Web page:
- € 13,99
A finalist for the 2017 Bram Stoker Award for Superior Achievement in a First Novel.
Deftly written and utterly addictive, this Western literary horror debut will find a home with fans of authors like Joe Hill, Cormac McCarthy, and Anne Rice.
One night in 1980, a man becomes a monster.
Haunted by his past, Travis Stillwell spends his nights searching out women in West Texas honky-tonks. What he does with them doesn’t make him proud, just quiets the demons for a little while. But after Travis crosses paths one night with a mysterious pale-skinned girl, he wakes weak and bloodied in his cabover camper the next morning—with no sign of a girl, no memory of the night before.
Annabelle Gaskin spies the camper parked behind her motel and offers the cowboy a few odd jobs to pay his board. Travis takes her up on the offer, if only to buy time, to lay low and heal. By day, he mends the old motel, insinuating himself into the lives of Annabelle and her ten-year-old son. By night, in the cave of his camper, he fights an unspeakable hunger. Before long, Annabelle and her boy come to realize that this strange cowboy is not what he seems.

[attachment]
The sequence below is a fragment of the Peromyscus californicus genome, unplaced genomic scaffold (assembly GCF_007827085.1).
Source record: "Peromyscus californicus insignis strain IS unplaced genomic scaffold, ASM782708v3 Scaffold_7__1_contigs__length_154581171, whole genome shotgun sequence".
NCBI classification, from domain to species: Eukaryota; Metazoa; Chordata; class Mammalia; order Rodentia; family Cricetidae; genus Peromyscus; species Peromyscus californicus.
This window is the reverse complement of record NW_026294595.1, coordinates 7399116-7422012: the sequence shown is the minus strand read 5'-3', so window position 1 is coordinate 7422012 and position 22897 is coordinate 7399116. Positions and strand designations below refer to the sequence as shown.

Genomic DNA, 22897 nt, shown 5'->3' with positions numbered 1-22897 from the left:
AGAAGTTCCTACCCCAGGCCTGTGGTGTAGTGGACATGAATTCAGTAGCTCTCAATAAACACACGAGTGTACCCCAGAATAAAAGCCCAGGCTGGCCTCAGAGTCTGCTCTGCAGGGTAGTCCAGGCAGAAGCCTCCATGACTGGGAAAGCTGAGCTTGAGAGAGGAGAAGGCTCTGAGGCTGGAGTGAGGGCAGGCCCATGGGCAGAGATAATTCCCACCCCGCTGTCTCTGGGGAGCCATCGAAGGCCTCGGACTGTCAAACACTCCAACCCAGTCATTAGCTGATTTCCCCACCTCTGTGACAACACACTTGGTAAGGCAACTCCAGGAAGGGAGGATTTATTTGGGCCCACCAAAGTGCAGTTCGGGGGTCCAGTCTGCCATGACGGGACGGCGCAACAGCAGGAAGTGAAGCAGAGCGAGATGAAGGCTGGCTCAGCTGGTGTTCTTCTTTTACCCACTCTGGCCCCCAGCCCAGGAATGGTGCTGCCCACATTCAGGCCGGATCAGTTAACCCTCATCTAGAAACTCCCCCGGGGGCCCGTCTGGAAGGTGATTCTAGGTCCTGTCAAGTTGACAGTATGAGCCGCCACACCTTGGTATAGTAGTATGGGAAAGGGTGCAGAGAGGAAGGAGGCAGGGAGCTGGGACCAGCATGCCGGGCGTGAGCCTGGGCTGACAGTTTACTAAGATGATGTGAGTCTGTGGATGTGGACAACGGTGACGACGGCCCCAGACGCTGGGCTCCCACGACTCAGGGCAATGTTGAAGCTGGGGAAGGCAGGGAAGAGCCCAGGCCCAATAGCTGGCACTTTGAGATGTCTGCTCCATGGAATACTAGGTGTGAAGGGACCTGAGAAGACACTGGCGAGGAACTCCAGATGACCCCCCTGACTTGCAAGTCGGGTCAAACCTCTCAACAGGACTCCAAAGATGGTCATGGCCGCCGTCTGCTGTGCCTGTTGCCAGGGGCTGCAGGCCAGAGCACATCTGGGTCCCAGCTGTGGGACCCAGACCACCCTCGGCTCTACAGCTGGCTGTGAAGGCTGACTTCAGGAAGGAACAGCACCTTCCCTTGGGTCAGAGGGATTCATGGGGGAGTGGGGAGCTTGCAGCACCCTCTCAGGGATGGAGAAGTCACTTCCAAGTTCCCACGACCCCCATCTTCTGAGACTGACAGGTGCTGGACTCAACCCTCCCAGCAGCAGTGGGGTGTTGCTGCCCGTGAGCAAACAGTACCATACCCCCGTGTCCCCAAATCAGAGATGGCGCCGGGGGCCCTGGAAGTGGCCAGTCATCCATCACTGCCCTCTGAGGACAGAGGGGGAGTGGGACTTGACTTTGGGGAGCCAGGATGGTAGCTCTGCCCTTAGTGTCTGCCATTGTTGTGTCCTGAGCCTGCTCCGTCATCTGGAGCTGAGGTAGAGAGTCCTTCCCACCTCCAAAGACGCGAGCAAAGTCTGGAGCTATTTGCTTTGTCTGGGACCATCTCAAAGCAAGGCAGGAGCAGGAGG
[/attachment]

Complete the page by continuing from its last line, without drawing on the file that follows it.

Half a state away, a grizzled Texas Ranger is hunting Travis for his past misdeeds, but what he finds will lead him to a revelation far more monstrous. A man of the law, he’ll have to decide how far into the darkness he’ll go for the sake of justice.
When these lives converge on a dusty autumn night, an old evil will find new life—and new blood.
In this bold, confident debut, Davidson takes the vampire myth to 1980s West Texas, perfectly capturing the feel of the era and place. Travis Stillwell is hardly a good man; he's strangled multiple women with his belt. But when a vampire named Rue turns him and strands him in a motel parking lot, he resists killing the motel's widowed owner, Annabelle, or her young son, Sandy. This frustrates Rue, who has wandered for decades before finding someone as violent as Travis and needs him to embrace his inner beast. Meanwhile, a Texas Ranger named Reader is hunting Travis down, unaware of the change he's undergone. Davidson lets his story play out slowly, using multiple points of view and long flashbacks to explore the perspectives and histories of his various protagonists. The obligatory violence becomes an organic, inevitable result of the needs of the characters coming into conflict. Davidson successfully makes the lines between genre and literary fiction bleed together in a complex novel of horror, human nature, and the American South.